Last week I had an opportunity to facilitate a session at the LINGOs annual member meeting. After the presentation, my co-facilitator, Shannon Cavallari from PATH, shared her observations about what helped her most in the days leading up to our presentation. Following are her reflections, written immediately after our presentation:
It’s a wonderful feeling; this mixture of excitement, nervousness, and RELIEF because I had prepared. I had a plan A and a plan B should it not unfold in the way I hoped it would.
I’m a learning and development professional, but my skill set lies more on the learning technologies side. Basically, I do put together elearning programs and projects. Rarely do I get invited to stand in front of a group with the intent to inspire, teach or change behavior.
With my Lesson Plan template in hand, Brian and I started mapping out the presentation.
Objectives identified? CHECK.
Activities designed? CHECK.
Engagement with the participants? CHECK.
Opportunities for questions and lessons learned? CHECK.
The Lesson Plan allowed me to think through and assign specific blocks of time to each of these steps, from the start of the presentation to the finish.
Then we did a dry-run and more light-bulbs went off. This step – the dressed rehearsal – is such a crucial step in preparing for a presentation and yet most of us skip it or don’t give it the attention it deserves. In my dry-run, I practiced what I would say AND I practiced where I would stand, and it revealed questions I would need to ask my co-facilitator along way. The Lesson Plan allowed me to capture these questions and my thoughts on the “choreography” for each section of my presentation. I felt more at ease; I felt prepared.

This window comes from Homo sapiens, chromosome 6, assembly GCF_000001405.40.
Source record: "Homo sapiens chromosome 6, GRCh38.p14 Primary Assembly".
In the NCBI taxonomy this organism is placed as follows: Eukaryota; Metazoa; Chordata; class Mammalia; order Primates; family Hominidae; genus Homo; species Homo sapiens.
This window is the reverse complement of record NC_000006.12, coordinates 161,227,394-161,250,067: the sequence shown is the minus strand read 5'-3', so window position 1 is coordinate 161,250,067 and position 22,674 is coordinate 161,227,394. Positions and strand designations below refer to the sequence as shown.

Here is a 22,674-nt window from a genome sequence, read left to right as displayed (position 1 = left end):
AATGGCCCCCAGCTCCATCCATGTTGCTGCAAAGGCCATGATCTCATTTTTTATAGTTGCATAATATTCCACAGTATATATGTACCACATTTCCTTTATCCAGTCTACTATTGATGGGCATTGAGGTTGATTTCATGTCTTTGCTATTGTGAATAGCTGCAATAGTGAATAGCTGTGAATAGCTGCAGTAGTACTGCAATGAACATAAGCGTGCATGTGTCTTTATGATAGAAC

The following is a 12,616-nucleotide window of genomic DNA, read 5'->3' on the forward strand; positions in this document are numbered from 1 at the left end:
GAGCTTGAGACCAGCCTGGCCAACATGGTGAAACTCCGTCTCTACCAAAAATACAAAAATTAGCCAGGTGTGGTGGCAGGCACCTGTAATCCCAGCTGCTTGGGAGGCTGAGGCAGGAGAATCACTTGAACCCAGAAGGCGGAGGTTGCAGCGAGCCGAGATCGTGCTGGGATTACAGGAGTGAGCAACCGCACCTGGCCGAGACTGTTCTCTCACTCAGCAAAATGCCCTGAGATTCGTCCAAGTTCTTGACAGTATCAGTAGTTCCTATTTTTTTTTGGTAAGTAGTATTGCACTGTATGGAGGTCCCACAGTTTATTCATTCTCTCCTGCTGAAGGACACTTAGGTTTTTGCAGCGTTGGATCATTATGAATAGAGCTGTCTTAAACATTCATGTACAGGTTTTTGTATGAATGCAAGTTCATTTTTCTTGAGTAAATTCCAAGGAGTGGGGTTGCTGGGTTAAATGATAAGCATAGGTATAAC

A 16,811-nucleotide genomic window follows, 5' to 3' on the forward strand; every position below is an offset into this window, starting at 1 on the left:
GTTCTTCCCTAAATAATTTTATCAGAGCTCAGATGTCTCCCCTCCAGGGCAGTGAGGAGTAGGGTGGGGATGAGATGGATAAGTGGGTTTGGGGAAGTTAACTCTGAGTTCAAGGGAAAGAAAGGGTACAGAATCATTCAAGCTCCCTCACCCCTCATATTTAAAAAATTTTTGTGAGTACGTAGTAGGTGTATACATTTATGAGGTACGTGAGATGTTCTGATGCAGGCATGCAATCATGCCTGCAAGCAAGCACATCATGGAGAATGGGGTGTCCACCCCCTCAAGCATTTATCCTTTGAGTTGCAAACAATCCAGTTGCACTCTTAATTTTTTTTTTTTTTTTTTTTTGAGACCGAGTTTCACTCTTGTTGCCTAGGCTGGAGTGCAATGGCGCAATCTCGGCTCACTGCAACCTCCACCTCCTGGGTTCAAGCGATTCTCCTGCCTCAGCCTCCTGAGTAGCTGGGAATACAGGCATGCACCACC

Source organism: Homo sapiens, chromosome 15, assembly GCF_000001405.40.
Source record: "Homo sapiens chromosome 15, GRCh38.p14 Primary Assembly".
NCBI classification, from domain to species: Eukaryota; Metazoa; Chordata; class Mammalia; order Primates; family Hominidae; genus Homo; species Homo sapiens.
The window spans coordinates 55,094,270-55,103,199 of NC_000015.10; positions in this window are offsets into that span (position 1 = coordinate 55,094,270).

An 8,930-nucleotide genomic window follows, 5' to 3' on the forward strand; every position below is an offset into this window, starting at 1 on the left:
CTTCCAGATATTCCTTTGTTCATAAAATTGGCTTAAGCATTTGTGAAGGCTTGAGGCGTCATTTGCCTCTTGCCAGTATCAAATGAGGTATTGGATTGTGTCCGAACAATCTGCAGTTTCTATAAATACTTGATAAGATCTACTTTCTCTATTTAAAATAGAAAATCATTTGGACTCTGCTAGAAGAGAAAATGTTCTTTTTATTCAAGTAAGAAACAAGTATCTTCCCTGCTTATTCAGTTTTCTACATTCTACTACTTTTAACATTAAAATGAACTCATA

I reviewed my lesson plan the evening before and the morning of our presentation. “I got this,” I thought. Then, of course, came the need for Plan B.
The audio failed on our computer and we were unable to use a video we wanted; we had planned for this to be integral to our initial 8-minute introduction to the session. But that was ok, because we had rehearsed with a Plan B in the event we might experience such a technical difficulty. I learned how essential it is to assume things can and will go wrong and think through ways to mitigate such unfortunate circumstances.
Through some anecdotal feedback at the end of our session, our participants claimed that they got what they came for. We delivered on the objectives we identified and they were happy and engaged.
Regardless if being a trainer is your full-time gig or if you’re a subject matter expert sharing your vast knowledge, I can say with certainty that it pays to practice. Not only did such preparation create a better experience for our learners, but it also put my own mind at ease. I was a better presenter because of the process.
What do you do to prepare for a presentation? I’d love to hear your thoughts in the comment section below.